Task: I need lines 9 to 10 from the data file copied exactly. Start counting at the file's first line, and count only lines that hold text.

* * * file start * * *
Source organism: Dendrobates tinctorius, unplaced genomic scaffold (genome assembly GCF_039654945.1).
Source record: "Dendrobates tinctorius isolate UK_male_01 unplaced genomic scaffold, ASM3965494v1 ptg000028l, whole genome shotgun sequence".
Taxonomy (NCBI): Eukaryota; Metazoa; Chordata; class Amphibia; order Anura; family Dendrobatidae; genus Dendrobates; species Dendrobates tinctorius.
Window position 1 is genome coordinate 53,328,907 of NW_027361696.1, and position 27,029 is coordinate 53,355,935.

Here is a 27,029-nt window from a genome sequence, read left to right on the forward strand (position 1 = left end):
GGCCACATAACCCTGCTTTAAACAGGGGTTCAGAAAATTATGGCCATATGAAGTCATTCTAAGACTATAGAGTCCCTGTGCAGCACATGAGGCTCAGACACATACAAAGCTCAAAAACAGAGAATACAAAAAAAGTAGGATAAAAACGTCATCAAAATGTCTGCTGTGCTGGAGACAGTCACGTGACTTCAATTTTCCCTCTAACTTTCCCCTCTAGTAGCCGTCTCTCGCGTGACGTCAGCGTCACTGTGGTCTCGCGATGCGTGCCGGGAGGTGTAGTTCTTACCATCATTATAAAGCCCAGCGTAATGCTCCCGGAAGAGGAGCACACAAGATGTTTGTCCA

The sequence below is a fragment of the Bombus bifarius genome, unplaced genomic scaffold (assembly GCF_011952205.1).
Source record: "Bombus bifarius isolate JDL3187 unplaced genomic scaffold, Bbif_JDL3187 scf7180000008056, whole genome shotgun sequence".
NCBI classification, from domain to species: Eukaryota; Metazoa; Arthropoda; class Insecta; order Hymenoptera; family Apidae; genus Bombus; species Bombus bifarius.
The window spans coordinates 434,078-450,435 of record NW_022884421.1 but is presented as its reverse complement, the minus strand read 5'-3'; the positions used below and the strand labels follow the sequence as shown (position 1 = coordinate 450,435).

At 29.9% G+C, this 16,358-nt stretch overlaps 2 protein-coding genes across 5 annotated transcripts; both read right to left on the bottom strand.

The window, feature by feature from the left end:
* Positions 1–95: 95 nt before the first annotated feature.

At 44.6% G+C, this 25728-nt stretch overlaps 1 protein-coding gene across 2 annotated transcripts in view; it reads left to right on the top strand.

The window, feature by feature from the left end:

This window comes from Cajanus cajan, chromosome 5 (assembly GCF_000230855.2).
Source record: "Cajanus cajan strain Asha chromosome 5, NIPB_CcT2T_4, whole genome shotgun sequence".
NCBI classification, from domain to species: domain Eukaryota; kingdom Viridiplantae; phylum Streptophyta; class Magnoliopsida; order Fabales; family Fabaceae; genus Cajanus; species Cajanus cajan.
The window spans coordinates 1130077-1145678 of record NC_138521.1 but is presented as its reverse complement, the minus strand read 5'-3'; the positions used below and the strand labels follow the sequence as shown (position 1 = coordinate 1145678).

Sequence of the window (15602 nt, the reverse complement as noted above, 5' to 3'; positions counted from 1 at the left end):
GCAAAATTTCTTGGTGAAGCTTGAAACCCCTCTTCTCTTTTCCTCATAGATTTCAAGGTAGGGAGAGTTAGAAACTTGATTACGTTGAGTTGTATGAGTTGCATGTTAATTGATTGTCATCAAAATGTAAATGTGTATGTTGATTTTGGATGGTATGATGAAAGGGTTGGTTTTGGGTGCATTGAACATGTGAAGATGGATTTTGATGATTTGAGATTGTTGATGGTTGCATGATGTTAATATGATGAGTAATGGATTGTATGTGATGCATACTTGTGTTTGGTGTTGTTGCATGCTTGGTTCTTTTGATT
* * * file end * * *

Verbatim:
NCBI classification, from domain to species: Eukaryota; Metazoa; Arthropoda; class Insecta; order Hymenoptera; family Apidae; genus Bombus; species Bombus bifarius.
The window spans coordinates 434,078-450,435 of record NW_022884421.1 but is presented as its reverse complement, the minus strand read 5'-3'; the positions used below and the strand labels follow the sequence as shown (position 1 = coordinate 450,435).